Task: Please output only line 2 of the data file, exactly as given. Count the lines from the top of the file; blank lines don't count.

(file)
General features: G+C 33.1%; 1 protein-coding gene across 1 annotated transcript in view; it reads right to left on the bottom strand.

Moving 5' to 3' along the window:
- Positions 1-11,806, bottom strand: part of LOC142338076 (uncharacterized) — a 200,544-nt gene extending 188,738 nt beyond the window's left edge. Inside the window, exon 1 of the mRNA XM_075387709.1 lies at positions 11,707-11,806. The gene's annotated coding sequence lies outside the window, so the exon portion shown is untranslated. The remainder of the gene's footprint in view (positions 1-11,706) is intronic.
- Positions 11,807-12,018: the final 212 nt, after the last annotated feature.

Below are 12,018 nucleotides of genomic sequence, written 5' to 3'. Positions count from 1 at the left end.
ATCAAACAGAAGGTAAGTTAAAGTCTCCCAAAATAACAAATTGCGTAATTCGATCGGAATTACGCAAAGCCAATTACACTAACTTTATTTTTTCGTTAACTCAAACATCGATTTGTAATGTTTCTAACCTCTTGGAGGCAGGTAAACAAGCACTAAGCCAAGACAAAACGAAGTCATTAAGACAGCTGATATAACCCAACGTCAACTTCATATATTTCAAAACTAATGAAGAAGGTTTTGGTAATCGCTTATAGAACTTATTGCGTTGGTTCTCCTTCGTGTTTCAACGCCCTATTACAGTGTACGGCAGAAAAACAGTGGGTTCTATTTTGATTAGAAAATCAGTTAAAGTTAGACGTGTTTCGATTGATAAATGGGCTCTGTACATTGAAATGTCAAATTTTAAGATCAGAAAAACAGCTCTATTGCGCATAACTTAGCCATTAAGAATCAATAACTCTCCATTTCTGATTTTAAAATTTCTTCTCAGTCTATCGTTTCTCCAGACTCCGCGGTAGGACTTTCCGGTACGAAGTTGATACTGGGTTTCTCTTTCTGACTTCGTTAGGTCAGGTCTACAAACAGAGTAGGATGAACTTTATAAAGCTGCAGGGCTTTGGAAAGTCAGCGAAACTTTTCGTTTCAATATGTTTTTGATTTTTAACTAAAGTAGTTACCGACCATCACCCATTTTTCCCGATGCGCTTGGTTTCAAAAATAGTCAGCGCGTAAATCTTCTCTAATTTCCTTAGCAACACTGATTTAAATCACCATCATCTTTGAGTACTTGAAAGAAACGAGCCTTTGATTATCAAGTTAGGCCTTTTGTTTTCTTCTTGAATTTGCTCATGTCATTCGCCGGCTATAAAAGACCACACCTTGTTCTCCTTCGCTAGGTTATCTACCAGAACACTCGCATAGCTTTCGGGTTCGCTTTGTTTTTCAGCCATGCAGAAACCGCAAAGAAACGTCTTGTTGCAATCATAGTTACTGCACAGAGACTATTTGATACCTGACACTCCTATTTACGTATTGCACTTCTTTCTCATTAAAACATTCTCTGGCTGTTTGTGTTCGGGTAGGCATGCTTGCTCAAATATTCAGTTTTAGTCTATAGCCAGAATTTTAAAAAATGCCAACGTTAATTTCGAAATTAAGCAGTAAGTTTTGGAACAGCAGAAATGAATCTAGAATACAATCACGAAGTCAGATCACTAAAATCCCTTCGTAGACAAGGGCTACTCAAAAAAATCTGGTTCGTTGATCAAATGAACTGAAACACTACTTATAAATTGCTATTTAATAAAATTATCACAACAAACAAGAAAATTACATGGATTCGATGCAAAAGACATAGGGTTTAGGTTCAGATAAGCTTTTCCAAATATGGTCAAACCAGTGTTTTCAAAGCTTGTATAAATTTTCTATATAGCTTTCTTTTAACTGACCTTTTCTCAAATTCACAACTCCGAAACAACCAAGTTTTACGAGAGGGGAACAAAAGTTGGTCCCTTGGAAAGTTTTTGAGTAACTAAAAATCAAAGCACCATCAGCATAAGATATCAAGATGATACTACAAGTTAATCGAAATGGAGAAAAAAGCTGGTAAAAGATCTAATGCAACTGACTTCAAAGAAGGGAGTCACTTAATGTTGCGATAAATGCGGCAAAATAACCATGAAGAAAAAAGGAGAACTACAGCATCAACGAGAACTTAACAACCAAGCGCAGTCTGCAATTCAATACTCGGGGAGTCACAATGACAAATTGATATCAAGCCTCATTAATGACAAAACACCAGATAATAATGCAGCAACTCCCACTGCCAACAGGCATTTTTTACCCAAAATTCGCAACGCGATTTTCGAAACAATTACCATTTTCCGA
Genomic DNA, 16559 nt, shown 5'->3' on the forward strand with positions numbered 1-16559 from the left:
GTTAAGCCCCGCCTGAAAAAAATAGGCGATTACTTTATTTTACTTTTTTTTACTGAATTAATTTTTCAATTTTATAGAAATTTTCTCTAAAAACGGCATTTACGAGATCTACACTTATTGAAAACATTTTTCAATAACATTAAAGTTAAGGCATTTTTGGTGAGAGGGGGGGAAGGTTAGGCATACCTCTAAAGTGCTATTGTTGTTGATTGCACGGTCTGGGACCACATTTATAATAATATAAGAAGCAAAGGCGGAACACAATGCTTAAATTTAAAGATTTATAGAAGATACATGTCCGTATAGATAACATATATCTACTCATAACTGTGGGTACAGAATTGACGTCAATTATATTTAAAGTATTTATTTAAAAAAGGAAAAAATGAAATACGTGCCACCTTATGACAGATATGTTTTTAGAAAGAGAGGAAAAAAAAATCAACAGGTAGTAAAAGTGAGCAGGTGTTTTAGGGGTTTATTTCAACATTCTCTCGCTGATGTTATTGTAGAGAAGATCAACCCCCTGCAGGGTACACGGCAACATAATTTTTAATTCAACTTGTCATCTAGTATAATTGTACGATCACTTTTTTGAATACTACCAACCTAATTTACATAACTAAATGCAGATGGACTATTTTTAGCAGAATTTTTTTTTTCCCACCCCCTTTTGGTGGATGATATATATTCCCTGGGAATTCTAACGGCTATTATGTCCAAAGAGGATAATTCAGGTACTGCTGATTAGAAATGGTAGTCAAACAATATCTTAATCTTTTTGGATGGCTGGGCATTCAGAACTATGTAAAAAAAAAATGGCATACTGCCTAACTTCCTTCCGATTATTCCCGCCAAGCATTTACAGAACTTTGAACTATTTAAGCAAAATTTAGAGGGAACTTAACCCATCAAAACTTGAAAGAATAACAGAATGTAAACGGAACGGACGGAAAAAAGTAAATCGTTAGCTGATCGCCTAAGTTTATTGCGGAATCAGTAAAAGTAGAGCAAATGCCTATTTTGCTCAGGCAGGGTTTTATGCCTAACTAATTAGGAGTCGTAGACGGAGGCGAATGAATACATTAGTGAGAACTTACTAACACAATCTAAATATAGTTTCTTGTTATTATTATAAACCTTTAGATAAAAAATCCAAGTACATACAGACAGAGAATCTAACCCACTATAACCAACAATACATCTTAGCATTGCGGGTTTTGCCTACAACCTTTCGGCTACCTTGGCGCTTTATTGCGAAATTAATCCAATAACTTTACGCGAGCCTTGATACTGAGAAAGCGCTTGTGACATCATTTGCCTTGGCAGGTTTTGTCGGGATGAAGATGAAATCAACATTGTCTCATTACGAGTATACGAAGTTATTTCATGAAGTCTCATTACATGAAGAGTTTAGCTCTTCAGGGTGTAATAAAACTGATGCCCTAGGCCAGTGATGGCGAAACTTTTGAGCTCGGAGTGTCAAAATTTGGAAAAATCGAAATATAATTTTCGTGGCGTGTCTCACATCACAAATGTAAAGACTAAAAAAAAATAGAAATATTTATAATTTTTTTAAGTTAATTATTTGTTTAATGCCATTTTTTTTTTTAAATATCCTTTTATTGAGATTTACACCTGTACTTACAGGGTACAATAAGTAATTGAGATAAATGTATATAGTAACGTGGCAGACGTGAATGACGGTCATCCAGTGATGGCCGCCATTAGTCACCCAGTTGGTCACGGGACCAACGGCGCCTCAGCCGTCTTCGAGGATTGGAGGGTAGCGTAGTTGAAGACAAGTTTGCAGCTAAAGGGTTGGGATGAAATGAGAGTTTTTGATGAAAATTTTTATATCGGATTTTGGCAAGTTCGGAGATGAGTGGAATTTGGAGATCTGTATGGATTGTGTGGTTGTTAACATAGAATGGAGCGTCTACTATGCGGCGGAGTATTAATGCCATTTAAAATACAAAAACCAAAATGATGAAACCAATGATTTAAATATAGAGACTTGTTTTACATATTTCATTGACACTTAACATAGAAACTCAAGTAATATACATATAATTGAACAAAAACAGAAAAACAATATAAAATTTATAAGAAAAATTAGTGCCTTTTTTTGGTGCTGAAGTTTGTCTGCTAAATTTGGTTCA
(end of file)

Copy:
Moving 5' to 3' along the window: